U.S. senators to visit Ukraine on day of opposition rally
WASHINGTON (Reuters) - U.S. Senators John McCain, a leading Republican voice on foreign policy issues, and Chris Murphy, the Democratic chairman of the Senate's Europe subcommittee, will visit the Ukrainian capital on Sunday, the day the Ukrainian opposition plans a mass rally, aides said on Friday.
Also on Friday, senators issued a resolution calling for the United States to consider sanctions in case there is further violence against peaceful demonstrators.
"Senator Murphy will join Senator McCain in Kiev to meet with Ukrainian officials, opposition leaders and civil society leaders," said Ben Marter, a spokesman for Murphy.
U.S. Democrats and Republicans have condemned the Kiev government's occasional harsh measures during weeks of protests by hundreds of thousands of people over President Viktor Yanukovich's decision to scrap a trade deal with the European Union and steer Ukraine closer to Russia.
In his first direct attempt to defuse weeks of unrest, Yanukovich made few concessions in crisis talks with the opposition on Friday as protesters streamed into Kiev ahead of Sunday's rally.
U.S. Republican and Democratic senators introduced a resolution calling for a "peaceful and democratic conclusion" to the Ukraine crisis that would allow Ukraine to become an active member of the European community.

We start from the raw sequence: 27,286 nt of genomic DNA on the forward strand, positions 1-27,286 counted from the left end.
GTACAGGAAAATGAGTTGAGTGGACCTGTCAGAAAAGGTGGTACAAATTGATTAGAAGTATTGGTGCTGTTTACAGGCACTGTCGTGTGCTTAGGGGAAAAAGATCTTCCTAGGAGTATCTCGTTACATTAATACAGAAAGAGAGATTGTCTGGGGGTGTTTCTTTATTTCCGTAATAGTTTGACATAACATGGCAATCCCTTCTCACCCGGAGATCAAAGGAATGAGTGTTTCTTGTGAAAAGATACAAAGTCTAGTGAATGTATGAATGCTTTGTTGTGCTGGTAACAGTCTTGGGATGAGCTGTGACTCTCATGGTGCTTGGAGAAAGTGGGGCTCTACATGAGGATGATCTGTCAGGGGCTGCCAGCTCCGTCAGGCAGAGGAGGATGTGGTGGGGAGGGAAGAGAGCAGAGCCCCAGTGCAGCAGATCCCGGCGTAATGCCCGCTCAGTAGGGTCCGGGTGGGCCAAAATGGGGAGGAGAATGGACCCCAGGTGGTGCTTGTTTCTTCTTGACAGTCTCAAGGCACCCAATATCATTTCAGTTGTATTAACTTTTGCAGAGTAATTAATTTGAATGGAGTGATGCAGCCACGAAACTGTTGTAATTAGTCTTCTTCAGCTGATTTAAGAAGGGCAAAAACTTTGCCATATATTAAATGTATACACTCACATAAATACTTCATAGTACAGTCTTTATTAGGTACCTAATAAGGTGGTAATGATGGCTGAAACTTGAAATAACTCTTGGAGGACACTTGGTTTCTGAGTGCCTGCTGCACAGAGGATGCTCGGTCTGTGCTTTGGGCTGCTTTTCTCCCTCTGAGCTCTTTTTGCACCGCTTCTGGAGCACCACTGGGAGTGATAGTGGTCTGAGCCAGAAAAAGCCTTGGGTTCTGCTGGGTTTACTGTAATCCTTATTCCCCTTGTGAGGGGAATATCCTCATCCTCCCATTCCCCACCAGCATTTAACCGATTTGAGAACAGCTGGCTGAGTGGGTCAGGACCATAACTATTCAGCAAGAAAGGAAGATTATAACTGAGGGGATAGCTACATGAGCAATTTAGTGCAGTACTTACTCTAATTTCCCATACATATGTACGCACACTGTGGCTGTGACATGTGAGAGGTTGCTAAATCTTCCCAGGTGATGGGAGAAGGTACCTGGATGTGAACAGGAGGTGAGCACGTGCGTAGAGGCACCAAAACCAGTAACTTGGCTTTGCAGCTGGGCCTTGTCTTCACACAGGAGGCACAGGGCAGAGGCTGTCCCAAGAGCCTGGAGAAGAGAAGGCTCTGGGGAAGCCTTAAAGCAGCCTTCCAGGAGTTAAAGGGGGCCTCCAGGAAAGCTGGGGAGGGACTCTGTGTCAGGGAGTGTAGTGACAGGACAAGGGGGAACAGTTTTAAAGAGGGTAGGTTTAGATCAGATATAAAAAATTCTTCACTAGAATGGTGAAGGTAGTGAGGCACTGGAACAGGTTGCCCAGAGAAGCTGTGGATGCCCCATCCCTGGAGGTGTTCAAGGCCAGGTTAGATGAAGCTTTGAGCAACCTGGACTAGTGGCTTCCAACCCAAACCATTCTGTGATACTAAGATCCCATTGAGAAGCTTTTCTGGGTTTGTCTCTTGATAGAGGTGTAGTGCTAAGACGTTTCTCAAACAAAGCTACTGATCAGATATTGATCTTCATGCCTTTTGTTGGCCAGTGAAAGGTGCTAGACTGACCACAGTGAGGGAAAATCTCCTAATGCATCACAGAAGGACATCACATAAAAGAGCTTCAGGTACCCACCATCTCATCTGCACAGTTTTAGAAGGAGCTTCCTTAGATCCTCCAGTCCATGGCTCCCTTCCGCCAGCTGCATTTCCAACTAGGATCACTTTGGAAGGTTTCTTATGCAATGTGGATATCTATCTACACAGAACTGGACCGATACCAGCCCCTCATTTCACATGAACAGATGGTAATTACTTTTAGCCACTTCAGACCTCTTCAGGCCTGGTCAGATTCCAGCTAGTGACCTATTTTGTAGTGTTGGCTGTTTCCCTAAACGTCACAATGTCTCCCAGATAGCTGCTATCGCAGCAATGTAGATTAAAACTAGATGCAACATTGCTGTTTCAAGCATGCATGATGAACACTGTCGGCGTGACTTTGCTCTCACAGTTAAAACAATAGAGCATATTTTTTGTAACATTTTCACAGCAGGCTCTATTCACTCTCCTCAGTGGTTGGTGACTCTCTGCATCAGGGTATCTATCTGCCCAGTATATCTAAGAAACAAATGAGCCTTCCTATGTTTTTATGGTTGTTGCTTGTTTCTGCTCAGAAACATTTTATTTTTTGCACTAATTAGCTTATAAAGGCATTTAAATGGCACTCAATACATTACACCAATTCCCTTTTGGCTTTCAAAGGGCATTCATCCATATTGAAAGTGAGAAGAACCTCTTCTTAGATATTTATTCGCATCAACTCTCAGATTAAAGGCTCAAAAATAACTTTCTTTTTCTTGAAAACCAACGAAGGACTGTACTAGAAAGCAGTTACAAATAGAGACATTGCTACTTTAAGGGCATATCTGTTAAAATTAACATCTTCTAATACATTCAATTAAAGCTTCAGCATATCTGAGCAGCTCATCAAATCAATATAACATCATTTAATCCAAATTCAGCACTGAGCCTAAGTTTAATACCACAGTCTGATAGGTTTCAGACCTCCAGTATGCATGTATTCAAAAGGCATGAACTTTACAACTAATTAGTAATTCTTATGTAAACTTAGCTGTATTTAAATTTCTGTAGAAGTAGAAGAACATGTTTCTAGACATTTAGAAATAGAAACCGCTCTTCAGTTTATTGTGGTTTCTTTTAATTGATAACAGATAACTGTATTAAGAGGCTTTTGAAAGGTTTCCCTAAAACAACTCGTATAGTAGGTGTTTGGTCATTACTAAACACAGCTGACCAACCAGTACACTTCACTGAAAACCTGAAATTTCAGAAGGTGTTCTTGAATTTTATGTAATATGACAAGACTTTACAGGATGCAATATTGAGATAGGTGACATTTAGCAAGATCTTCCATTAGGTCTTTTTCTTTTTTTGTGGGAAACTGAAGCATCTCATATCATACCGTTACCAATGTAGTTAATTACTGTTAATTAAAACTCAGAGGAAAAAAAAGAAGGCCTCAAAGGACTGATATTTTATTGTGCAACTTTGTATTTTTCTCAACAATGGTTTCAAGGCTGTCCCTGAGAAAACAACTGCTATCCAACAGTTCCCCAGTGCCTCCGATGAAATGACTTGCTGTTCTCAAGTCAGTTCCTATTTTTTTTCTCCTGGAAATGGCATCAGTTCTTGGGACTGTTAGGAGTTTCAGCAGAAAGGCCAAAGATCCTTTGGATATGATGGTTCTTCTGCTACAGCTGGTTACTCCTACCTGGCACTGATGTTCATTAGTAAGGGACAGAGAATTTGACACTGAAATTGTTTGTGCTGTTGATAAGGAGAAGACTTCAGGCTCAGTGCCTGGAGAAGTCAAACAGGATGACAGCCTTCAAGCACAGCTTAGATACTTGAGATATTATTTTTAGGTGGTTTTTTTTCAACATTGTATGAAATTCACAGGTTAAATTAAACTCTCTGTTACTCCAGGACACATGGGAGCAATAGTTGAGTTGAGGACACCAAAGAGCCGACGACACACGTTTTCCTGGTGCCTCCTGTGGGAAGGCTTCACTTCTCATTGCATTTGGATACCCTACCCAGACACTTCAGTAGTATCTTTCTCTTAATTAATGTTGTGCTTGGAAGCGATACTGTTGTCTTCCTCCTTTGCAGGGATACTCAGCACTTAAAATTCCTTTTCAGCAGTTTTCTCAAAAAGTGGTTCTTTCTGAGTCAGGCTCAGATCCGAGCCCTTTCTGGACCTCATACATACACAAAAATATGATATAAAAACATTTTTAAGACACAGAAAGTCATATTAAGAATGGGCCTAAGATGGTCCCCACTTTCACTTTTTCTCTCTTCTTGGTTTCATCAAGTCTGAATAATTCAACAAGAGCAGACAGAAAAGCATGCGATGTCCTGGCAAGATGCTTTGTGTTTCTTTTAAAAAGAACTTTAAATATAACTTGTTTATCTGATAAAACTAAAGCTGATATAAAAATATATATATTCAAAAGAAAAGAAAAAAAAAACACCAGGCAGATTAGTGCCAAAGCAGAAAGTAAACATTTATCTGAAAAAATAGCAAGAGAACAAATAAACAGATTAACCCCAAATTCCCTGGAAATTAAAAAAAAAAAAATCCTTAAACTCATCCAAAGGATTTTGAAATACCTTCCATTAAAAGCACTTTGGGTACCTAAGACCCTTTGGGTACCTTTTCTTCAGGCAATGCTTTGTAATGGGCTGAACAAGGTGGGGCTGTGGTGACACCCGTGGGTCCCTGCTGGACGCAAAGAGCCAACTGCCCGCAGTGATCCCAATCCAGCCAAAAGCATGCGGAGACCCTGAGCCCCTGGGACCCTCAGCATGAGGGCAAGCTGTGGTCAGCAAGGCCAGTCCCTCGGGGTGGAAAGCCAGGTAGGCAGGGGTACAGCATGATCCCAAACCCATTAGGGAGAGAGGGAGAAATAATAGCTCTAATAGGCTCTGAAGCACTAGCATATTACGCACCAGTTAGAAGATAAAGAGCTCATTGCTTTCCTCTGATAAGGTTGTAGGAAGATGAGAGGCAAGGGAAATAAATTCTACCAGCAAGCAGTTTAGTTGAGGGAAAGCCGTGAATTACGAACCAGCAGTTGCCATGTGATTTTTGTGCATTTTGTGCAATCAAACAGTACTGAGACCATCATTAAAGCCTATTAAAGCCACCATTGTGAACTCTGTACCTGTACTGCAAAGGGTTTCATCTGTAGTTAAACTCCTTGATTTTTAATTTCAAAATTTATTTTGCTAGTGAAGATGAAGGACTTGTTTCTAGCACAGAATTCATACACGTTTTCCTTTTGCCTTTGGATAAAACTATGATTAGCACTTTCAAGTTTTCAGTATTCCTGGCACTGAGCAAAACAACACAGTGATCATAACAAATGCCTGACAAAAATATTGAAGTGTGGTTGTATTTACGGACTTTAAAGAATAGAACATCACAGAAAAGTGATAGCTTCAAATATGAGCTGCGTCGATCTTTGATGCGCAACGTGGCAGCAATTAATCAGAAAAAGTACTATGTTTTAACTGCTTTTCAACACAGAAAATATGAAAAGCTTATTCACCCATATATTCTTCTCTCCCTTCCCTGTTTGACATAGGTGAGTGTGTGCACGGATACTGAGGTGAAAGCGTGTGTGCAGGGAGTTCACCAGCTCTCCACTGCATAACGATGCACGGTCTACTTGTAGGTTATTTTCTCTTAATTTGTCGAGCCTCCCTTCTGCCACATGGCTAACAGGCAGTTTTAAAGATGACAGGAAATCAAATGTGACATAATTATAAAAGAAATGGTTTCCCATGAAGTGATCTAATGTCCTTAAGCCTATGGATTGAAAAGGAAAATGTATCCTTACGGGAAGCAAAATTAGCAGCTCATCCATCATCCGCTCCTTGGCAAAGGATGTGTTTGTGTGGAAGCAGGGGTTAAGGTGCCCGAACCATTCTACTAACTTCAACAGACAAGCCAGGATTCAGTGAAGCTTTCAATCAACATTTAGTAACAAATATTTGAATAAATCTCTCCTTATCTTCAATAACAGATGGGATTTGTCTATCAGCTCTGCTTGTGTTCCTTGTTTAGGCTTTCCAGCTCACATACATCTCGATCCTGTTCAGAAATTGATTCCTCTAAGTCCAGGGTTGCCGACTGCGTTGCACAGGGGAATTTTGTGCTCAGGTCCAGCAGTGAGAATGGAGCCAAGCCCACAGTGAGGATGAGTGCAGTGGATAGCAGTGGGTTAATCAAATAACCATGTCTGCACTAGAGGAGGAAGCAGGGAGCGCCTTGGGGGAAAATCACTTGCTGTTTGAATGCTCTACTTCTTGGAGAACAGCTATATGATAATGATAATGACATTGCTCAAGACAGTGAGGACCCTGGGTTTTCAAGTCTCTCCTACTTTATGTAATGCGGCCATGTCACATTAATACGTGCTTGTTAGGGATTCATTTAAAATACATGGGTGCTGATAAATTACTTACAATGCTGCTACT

"Ukrainians are protesting in the streets today because they know they're being sold out by their government for short-term monetary gain from Russia, and they rightly fear the long-term economic cost to Ukraine's economy," the backers of the resolution said in a statement.
The measure was sponsored by Murphy and Ron Johnson, the top Republican on the Europe subcommittee, as well as Democrats Jeanne Shaheen and Dick Durbin, who are also on the Senate Foreign Relations subcommittee.
The measure, which would be subject to approval by the Senate, said President Barack Obama's administration and the U.S. Congress should consider sanctions, including visa bans and assets freezes, against anyone responsible for the violence.
"This resolution makes clear that further violence by the government will have consequences for our bilateral relationship," the measure's sponsors said in a statement.
(Editing by Bob Burgdorfer)
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